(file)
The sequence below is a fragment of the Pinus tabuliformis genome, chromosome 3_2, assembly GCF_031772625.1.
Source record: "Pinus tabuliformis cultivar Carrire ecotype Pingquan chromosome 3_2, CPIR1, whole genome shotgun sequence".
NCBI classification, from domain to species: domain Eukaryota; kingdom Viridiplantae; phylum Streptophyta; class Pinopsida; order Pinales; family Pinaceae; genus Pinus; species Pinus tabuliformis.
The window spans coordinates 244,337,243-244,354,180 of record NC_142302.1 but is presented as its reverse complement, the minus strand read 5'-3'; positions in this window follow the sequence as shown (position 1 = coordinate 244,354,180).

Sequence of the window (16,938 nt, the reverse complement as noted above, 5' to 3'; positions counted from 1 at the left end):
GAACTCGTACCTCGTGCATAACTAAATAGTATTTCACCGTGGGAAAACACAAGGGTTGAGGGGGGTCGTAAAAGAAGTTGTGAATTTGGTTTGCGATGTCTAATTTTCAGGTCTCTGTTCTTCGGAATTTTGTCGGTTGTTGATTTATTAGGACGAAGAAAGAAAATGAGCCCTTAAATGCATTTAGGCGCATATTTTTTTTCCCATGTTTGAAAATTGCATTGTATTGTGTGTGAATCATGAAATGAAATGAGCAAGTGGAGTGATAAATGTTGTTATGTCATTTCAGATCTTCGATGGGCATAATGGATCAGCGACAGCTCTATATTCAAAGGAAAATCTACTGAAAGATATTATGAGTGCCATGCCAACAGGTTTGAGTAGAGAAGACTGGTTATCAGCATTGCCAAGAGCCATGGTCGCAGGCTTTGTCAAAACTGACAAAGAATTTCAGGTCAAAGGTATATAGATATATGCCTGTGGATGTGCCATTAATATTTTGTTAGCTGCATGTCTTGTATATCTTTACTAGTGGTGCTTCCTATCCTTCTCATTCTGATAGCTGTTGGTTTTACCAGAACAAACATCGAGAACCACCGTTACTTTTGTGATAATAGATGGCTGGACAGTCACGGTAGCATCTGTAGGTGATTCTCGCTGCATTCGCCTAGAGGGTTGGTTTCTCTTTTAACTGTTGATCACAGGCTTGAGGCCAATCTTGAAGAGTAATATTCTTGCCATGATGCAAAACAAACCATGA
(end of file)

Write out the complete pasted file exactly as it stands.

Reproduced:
The sequence below is a fragment of the Pinus tabuliformis genome, chromosome 3_2, assembly GCF_031772625.1.
Source record: "Pinus tabuliformis cultivar Carrire ecotype Pingquan chromosome 3_2, CPIR1, whole genome shotgun sequence".
NCBI classification, from domain to species: domain Eukaryota; kingdom Viridiplantae; phylum Streptophyta; class Pinopsida; order Pinales; family Pinaceae; genus Pinus; species Pinus tabuliformis.
The window spans coordinates 244,337,243-244,354,180 of record NC_142302.1 but is presented as its reverse complement, the minus strand read 5'-3'; positions in this window follow the sequence as shown (position 1 = coordinate 244,354,180).

Sequence of the window (16,938 nt, the reverse complement as noted above, 5' to 3'; positions counted from 1 at the left end):
GAACTCGTACCTCGTGCATAACTAAATAGTATTTCACCGTGGGAAAACACAAGGGTTGAGGGGGGTCGTAAAAGAAGTTGTGAATTTGGTTTGCGATGTCTAATTTTCAGGTCTCTGTTCTTCGGAATTTTGTCGGTTGTTGATTTATTAGGACGAAGAAAGAAAATGAGCCCTTAAATGCATTTAGGCGCATATTTTTTTTCCCATGTTTGAAAATTGCATTGTATTGTGTGTGAATCATGAAATGAAATGAGCAAGTGGAGTGATAAATGTTGTTATGTCATTTCAGATCTTCGATGGGCATAATGGATCAGCGACAGCTCTATATTCAAAGGAAAATCTACTGAAAGATATTATGAGTGCCATGCCAACAGGTTTGAGTAGAGAAGACTGGTTATCAGCATTGCCAAGAGCCATGGTCGCAGGCTTTGTCAAAACTGACAAAGAATTTCAGGTCAAAGGTATATAGATATATGCCTGTGGATGTGCCATTAATATTTTGTTAGCTGCATGTCTTGTATATCTTTACTAGTGGTGCTTCCTATCCTTCTCATTCTGATAGCTGTTGGTTTTACCAGAACAAACATCGAGAACCACCGTTACTTTTGTGATAATAGATGGCTGGACAGTCACGGTAGCATCTGTAGGTGATTCTCGCTGCATTCGCCTAGAGGGTTGGTTTCTCTTTTAACTGTTGATCACAGGCTTGAGGCCAATCTTGAAGAGTAATATTCTTGCCATGATGCAAAACAAACCATGA